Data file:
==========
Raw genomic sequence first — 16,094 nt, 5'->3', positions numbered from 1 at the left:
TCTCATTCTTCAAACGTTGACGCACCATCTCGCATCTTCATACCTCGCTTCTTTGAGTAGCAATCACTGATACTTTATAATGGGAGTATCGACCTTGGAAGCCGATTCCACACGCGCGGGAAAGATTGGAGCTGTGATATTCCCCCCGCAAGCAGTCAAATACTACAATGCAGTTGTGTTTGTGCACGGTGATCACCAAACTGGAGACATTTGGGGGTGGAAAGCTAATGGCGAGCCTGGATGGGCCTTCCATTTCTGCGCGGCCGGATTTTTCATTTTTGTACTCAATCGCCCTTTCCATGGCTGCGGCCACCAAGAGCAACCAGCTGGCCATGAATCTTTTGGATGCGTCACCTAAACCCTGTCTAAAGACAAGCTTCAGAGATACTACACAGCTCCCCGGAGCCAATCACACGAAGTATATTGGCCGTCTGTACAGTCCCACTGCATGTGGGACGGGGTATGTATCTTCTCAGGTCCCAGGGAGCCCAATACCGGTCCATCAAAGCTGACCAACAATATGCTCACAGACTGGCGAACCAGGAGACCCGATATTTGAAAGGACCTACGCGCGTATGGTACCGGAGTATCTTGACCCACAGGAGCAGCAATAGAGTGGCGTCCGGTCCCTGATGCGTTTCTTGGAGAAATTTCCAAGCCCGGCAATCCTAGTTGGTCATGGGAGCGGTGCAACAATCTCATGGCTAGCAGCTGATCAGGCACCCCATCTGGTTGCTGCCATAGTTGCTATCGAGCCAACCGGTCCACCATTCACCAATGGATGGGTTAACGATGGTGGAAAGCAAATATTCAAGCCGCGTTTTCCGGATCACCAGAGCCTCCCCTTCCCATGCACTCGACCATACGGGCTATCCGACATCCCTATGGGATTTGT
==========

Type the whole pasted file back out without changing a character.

Raw genomic sequence first — 16,094 nt, 5'->3', positions numbered from 1 at the left:
TCTCATTCTTCAAACGTTGACGCACCATCTCGCATCTTCATACCTCGCTTCTTTGAGTAGCAATCACTGATACTTTATAATGGGAGTATCGACCTTGGAAGCCGATTCCACACGCGCGGGAAAGATTGGAGCTGTGATATTCCCCCCGCAAGCAGTCAAATACTACAATGCAGTTGTGTTTGTGCACGGTGATCACCAAACTGGAGACATTTGGGGGTGGAAAGCTAATGGCGAGCCTGGATGGGCCTTCCATTTCTGCGCGGCCGGATTTTTCATTTTTGTACTCAATCGCCCTTTCCATGGCTGCGGCCACCAAGAGCAACCAGCTGGCCATGAATCTTTTGGATGCGTCACCTAAACCCTGTCTAAAGACAAGCTTCAGAGATACTACACAGCTCCCCGGAGCCAATCACACGAAGTATATTGGCCGTCTGTACAGTCCCACTGCATGTGGGACGGGGTATGTATCTTCTCAGGTCCCAGGGAGCCCAATACCGGTCCATCAAAGCTGACCAACAATATGCTCACAGACTGGCGAACCAGGAGACCCGATATTTGAAAGGACCTACGCGCGTATGGTACCGGAGTATCTTGACCCACAGGAGCAGCAATAGAGTGGCGTCCGGTCCCTGATGCGTTTCTTGGAGAAATTTCCAAGCCCGGCAATCCTAGTTGGTCATGGGAGCGGTGCAACAATCTCATGGCTAGCAGCTGATCAGGCACCCCATCTGGTTGCTGCCATAGTTGCTATCGAGCCAACCGGTCCACCATTCACCAATGGATGGGTTAACGATGGTGGAAAGCAAATATTCAAGCCGCGTTTTCCGGATCACCAGAGCCTCCCCTTCCCATGCACTCGACCATACGGGCTATCCGACATCCCTATGGGATTTGT